Reminder of what the EU wants: The BBC’s Adam Fleming has a helpful summary here.

What’s next? Technical level negotiations resume in Brussels Tuesday, with no breakthroughs expected by the EU side, though they desperately hope the U.K. will be ready to work on the text of a final exit deal soon.

SOFT-BOILED BREXIT: The Labour opposition can’t bring itself to call for a second referendum or oppose Brexit, but it’s diverging more and more from the Tory government about how Brexit should be handled, reports Charlie Cooper.

The resistance gathers: Groups opposed to hard Brexit have joined forces under Chuka Umunna, a former shadow business secretary.

LONDON HAS NO PLAN B FOR FINANCIAL SERVICES ACCESS TO EU: Financial firms continue to bet on a post-Brexit trade deal that grants extensive access to the EU market, despite frequent signs the EU is not willing to grant it. POLITICO’s Cat Contiguglia and Jacopo Barigazzi have the story.

5 aces the City of London has in hand: There may not be a Plan B, but there is a bedrock of talent and infrastructure that can help the City access the EU market, and also survive if it’s cut off, report Cat and Fiona Maxwell for POLITICO Brexit and Financial Services Pros.

PODCAST DU JOUR: Paul Adamson speaks to former Labour Minister Andrew Adonis about how to stop Brexit and preparing for a second referendum.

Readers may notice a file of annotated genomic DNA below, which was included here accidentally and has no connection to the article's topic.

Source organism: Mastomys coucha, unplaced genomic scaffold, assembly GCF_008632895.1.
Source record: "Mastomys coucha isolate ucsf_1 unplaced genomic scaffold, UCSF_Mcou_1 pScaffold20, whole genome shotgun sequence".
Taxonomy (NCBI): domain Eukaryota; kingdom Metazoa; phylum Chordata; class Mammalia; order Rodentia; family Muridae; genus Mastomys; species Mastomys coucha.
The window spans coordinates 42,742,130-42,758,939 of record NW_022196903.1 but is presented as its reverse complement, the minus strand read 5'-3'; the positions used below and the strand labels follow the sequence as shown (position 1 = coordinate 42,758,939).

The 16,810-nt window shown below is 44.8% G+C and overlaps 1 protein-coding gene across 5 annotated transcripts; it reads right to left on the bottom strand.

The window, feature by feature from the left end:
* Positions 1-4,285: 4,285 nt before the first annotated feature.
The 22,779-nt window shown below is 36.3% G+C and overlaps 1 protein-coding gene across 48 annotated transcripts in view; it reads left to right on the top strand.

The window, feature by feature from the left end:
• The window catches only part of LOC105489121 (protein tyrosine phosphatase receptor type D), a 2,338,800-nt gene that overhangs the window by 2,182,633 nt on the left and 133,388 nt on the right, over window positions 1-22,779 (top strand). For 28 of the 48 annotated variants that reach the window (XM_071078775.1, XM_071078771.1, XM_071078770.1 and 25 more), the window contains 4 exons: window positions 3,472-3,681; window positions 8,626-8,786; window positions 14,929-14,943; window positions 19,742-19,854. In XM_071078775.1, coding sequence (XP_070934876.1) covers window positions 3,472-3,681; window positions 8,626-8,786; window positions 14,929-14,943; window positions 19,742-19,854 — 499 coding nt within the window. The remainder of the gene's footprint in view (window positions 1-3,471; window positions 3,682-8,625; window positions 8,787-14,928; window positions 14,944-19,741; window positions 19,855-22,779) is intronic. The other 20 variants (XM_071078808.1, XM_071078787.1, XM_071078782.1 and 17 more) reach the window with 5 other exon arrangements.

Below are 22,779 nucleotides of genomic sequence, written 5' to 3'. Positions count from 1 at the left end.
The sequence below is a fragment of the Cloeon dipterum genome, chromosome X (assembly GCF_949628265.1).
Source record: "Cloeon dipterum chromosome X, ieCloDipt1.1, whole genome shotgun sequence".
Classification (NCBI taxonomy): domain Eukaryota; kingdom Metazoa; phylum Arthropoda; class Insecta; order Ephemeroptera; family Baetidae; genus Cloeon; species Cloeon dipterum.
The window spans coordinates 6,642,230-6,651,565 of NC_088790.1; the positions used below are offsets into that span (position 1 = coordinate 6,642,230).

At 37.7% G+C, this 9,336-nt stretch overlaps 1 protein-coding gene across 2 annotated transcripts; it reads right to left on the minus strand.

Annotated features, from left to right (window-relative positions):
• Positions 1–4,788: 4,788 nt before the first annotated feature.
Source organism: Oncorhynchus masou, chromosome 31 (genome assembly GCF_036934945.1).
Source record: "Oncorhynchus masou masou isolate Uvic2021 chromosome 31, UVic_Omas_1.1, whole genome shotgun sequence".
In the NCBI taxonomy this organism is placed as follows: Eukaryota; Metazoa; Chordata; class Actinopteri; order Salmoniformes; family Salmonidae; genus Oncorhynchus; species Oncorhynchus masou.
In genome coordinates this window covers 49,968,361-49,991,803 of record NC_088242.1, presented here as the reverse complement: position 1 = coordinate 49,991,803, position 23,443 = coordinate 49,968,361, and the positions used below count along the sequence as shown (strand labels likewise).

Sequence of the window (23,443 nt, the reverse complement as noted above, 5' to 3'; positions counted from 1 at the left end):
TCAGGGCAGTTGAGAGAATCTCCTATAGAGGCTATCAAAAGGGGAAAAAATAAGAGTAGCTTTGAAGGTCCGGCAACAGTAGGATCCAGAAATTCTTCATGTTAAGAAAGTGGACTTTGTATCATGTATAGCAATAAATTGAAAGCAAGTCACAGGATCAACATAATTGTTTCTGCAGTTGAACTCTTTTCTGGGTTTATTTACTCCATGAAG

Few people know more about jobs than Dehaze, a Belgian who runs the world’s largest temp staffing firm.

Global apprenticeships network: “We are pushing countries towards starting the apprenticeship model. There are exceptions, like Germany, Switzerland, Austria because those three countries have put in place — over decades — a proper apprenticeship model.” Look out for a March launch of the network in Brussels.

New social contract: “The platform economy is coming, and a lot of repetitive simple processes are being automated. It has consequences. We have to work out the safety net to avoid another crisis … so it is not a social time bomb. In a lot of countries it is much cheaper to lay off people and then hire new ones rather than make the effort to [up]skill [the existing employees].”

Get your competitiveness: “You need a very good education system, some very good schools. You need multinationals close to those schools, and you need government facilitating this and ensuring good quality of life.”


AN ARCTIC SPY MYSTERY THREATENING PEACEFUL RELATIONS IN NORWAY-RUSSIA VISA-FREE ZONE: “Can such a good-hearted European pensioner be a spy?” asked a December report about Frode Berg on Russian state television. The Russians say yes. Whatever the answer, several remote communities — which have spent 25 years trying to cooperate — are destabilized. Anton Troianovski reports for the Washington Post.

US — BY THE NUMBERS: The U.S. government is set to borrow nearly $1 trillion this year, up 84 percent on 2017.